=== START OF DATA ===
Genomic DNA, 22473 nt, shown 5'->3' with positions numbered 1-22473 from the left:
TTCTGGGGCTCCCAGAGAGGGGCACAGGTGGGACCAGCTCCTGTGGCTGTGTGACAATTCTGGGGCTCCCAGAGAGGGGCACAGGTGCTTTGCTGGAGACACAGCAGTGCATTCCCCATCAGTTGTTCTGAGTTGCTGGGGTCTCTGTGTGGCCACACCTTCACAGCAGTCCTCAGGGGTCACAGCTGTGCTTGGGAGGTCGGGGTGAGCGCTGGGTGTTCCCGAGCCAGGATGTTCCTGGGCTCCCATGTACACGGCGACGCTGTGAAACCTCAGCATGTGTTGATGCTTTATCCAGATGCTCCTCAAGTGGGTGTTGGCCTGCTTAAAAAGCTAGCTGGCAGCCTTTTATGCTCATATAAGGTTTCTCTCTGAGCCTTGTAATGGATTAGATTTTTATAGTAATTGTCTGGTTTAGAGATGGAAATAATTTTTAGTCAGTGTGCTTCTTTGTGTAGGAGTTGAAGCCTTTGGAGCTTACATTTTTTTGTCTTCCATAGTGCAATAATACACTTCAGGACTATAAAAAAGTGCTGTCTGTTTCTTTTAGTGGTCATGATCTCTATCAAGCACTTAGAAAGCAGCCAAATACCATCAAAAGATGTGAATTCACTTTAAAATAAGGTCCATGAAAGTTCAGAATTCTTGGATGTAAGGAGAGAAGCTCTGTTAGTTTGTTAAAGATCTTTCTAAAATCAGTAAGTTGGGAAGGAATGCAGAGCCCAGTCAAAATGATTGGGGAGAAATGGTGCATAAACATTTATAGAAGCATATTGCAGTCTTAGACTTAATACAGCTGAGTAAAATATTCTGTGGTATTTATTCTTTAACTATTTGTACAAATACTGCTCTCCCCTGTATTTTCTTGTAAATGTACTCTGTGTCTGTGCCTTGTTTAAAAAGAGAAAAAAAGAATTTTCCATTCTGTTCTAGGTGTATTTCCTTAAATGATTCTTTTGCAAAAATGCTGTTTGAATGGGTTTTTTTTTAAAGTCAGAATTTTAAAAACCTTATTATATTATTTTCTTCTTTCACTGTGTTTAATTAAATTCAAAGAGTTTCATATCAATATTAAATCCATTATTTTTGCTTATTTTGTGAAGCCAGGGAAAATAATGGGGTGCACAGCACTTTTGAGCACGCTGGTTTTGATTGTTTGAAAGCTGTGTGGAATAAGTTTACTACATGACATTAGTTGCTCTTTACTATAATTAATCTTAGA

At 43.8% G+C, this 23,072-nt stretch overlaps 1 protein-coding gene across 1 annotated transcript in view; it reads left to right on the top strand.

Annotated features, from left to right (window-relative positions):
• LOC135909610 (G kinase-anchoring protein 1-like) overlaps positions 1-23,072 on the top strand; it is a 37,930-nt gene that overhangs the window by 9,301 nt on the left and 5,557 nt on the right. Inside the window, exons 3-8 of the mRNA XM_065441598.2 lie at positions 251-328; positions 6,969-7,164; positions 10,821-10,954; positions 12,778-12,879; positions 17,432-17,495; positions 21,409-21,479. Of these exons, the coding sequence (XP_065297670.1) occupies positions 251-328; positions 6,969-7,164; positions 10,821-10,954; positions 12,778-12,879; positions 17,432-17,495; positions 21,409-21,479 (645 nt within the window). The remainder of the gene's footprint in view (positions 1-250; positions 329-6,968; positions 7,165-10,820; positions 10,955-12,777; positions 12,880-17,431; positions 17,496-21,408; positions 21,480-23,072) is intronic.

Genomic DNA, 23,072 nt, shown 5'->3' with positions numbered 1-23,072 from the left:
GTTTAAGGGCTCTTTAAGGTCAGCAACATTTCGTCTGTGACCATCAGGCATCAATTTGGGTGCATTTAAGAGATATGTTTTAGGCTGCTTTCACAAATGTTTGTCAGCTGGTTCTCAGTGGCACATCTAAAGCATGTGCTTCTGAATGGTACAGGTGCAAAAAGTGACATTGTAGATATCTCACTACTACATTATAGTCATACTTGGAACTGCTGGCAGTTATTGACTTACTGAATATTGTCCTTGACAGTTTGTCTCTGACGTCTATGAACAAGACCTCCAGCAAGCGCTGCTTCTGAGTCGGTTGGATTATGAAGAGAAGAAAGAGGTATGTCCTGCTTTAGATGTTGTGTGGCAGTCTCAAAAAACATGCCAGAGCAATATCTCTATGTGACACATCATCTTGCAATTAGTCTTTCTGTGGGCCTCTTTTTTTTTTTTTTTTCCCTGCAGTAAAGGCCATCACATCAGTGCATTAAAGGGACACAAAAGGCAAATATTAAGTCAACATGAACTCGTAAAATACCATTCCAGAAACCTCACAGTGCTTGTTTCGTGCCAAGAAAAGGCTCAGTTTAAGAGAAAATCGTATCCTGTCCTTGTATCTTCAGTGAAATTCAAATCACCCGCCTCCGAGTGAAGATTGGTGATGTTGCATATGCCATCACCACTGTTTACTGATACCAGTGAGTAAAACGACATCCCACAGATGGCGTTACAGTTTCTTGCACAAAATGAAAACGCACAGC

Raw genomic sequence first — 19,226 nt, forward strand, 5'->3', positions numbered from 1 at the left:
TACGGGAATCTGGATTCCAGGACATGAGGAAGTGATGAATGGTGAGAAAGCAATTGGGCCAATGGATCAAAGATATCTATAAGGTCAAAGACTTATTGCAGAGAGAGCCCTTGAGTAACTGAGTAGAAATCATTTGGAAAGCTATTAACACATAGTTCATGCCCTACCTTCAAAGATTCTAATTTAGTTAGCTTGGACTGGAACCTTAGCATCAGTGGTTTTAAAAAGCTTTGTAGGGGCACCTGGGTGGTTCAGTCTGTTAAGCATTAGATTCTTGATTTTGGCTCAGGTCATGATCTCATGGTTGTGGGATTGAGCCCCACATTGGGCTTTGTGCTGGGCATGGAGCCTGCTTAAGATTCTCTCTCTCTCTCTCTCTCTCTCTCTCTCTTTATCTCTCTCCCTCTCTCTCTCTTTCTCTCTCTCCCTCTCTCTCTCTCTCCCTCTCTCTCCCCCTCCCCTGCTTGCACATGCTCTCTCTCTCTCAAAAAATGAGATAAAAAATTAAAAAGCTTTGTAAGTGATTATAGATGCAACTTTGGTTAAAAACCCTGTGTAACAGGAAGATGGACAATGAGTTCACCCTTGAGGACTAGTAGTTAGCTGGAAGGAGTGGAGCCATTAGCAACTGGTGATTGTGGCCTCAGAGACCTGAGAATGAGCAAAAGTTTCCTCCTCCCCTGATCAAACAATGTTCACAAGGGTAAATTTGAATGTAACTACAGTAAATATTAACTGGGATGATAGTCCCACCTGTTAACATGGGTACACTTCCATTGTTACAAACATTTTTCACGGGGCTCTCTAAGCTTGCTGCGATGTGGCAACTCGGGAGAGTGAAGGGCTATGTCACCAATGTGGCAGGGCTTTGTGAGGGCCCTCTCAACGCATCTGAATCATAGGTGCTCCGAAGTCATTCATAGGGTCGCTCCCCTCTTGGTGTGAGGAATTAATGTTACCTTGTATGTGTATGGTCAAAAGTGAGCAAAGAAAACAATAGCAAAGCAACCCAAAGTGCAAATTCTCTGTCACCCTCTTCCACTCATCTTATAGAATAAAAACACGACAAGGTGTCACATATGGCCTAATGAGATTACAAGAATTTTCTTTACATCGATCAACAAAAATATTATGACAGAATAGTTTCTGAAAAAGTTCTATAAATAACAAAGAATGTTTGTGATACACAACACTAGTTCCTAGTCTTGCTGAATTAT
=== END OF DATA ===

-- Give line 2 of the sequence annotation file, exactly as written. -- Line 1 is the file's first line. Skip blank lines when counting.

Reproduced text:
TTCTGGGGCTCCCAGAGAGGGGCACAGGTGGGACCAGCTCCTGTGGCTGTGTGACAATTCTGGGGCTCCCAGAGAGGGGCACAGGTGCTTTGCTGGAGACACAGCAGTGCATTCCCCATCAGTTGTTCTGAGTTGCTGGGGTCTCTGTGTGGCCACACCTTCACAGCAGTCCTCAGGGGTCACAGCTGTGCTTGGGAGGTCGGGGTGAGCGCTGGGTGTTCCCGAGCCAGGATGTTCCTGGGCTCCCATGTACACGGCGACGCTGTGAAACCTCAGCATGTGTTGATGCTTTATCCAGATGCTCCTCAAGTGGGTGTTGGCCTGCTTAAAAAGCTAGCTGGCAGCCTTTTATGCTCATATAAGGTTTCTCTCTGAGCCTTGTAATGGATTAGATTTTTATAGTAATTGTCTGGTTTAGAGATGGAAATAATTTTTAGTCAGTGTGCTTCTTTGTGTAGGAGTTGAAGCCTTTGGAGCTTACATTTTTTTGTCTTCCATAGTGCAATAATACACTTCAGGACTATAAAAAAGTGCTGTCTGTTTCTTTTAGTGGTCATGATCTCTATCAAGCACTTAGAAAGCAGCCAAATACCATCAAAAGATGTGAATTCACTTTAAAATAAGGTCCATGAAAGTTCAGAATTCTTGGATGTAAGGAGAGAAGCTCTGTTAGTTTGTTAAAGATCTTTCTAAAATCAGTAAGTTGGGAAGGAATGCAGAGCCCAGTCAAAATGATTGGGGAGAAATGGTGCATAAACATTTATAGAAGCATATTGCAGTCTTAGACTTAATACAGCTGAGTAAAATATTCTGTGGTATTTATTCTTTAACTATTTGTACAAATACTGCTCTCCCCTGTATTTTCTTGTAAATGTACTCTGTGTCTGTGCCTTGTTTAAAAAGAGAAAAAAAGAATTTTCCATTCTGTTCTAGGTGTATTTCCTTAAATGATTCTTTTGCAAAAATGCTGTTTGAATGGGTTTTTTTTTAAAGTCAGAATTTTAAAAACCTTATTATATTATTTTCTTCTTTCACTGTGTTTAATTAAATTCAAAGAGTTTCATATCAATATTAAATCCATTATTTTTGCTTATTTTGTGAAGCCAGGGAAAATAATGGGGTGCACAGCACTTTTGAGCACGCTGGTTTTGATTGTTTGAAAGCTGTGTGGAATAAGTTTACTACATGACATTAGTTGCTCTTTACTATAATTAATCTTAGA